Leonardo Lesmo, Livio Robaldo, and Jelle Gerbrandy
Quantifiers in Dependency Tree Semantics

Sela Mador-Haim and Yoad Winter and Anthony Braun
Controlled Language for Geographical Information System Queries

Rowan Nairn, Cleo Condoravdi, and Lauri Karttunen
Computing local textual inferences

Farid Nouioua and Pascal Nicolas
Using Answer Set Programming in an inference-based approach to Natural Language Semantics

Marco Pennacchiotti and Patrick Pantel
A Bootstrapping Algorithm for Automatically Harvesting Semantic Relations

Hilke Reckman and Crit Cremers
Concepts across categories

Satoshi Tojo
Multi-dimensional Temporal Logic for Events and States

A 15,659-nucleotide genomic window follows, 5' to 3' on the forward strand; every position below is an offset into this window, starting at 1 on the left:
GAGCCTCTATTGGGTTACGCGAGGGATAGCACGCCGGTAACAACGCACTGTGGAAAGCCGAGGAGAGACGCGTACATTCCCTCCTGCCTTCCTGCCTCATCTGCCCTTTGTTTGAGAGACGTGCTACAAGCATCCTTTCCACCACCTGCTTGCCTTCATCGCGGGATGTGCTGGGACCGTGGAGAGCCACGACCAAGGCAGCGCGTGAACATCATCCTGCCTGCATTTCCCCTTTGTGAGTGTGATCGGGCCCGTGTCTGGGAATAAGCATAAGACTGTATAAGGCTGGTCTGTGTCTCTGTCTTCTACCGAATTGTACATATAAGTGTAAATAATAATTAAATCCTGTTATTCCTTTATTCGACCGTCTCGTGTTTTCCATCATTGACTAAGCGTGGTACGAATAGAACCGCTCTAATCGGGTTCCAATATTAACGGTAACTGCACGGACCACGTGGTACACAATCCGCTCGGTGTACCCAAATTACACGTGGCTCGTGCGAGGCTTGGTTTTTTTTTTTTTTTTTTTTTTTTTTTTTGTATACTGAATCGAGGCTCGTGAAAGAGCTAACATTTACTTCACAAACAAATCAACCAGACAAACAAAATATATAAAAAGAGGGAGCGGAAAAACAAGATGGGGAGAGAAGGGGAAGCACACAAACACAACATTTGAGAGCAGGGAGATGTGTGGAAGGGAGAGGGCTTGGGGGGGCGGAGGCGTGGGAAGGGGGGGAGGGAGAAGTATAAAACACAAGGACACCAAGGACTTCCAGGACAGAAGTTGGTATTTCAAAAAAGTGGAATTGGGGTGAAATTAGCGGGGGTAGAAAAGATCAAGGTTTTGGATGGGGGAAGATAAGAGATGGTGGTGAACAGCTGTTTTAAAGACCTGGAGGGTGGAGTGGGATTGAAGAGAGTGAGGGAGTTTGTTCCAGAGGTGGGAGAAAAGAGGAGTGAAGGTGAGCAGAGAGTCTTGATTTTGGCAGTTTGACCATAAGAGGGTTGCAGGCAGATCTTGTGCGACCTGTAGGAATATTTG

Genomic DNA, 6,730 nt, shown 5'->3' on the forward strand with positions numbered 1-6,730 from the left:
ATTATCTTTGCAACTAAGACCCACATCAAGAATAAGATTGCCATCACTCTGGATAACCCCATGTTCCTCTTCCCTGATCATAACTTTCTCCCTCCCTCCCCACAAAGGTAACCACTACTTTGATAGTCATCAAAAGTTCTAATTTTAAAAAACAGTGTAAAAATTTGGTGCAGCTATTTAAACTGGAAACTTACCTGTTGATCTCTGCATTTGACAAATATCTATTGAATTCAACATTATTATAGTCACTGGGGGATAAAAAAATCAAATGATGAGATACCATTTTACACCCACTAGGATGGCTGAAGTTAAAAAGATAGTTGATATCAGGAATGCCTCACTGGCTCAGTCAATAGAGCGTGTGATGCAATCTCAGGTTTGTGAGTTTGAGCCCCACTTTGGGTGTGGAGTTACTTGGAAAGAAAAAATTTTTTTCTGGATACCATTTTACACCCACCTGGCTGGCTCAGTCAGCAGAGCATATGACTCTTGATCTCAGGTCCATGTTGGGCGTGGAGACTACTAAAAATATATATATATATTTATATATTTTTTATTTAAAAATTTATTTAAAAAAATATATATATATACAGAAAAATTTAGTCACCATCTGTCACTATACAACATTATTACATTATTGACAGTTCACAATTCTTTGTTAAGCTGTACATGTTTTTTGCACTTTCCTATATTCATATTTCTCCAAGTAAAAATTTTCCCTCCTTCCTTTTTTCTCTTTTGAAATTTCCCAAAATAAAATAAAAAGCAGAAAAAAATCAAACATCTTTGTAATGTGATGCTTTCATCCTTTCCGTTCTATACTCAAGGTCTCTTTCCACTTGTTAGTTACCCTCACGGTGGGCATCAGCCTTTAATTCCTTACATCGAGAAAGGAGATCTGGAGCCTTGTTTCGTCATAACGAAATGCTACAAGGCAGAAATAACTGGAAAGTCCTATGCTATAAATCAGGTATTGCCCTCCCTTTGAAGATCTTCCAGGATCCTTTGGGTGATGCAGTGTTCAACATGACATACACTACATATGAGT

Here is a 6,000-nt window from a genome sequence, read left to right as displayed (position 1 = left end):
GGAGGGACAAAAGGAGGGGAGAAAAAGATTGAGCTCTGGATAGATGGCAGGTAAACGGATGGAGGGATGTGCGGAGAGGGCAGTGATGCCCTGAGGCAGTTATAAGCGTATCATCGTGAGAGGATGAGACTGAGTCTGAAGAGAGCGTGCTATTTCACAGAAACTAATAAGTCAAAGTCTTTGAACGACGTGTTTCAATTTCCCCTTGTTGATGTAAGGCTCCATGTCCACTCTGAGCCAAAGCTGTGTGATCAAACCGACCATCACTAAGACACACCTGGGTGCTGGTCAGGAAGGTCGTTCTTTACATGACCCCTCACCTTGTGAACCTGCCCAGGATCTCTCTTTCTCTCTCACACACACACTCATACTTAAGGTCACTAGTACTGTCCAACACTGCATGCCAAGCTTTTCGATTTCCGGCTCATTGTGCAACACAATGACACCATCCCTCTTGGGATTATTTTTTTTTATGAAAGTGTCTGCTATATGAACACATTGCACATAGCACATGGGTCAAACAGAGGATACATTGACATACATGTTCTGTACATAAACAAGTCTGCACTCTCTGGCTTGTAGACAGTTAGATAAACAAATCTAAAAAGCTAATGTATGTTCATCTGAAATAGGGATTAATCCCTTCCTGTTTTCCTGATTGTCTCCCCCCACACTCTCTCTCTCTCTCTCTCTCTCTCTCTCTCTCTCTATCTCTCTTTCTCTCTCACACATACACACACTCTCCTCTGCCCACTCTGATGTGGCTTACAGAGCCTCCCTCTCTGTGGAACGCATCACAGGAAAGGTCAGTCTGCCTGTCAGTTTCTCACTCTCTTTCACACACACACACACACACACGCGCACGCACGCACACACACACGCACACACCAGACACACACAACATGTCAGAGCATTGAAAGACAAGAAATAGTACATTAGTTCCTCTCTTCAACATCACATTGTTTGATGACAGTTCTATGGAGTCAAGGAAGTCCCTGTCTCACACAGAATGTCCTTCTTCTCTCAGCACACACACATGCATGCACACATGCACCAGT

A.M. Wallington, J.A. Barnden, S.R. Glasbey, and M.G. Lee
Some considerations on the nature of metaphorical meaning arising from a computational treatment of metaphor interpretation


David Ahn, Steven Schockaert, Martine De Cock, and Etienne Kerre
Supporting temporal question answering: strategies for offline data collection

Igor Boyko
Formal semantics of verbs for knowledge inference

Philipp Cimiano
A first-order account of the relation between bridges, discourse relations, and world knowledge

Albert Goldfain
Inference for Mathematical Explanation

Hermann Helbig and Ingo Glöckner
Towards a Logical Foundation of Semantic Networks - A Typology of Descriptive
Means for Semantic Inference

Paul Piwek
The Alligator theorem prover for dependent type systems: Description and
proof samples


Carlos Areces Peter Baumgartner
Christoph Benzmueller Raffaella Bernardi
Patrick Blackburn Johan Bos (co-chair)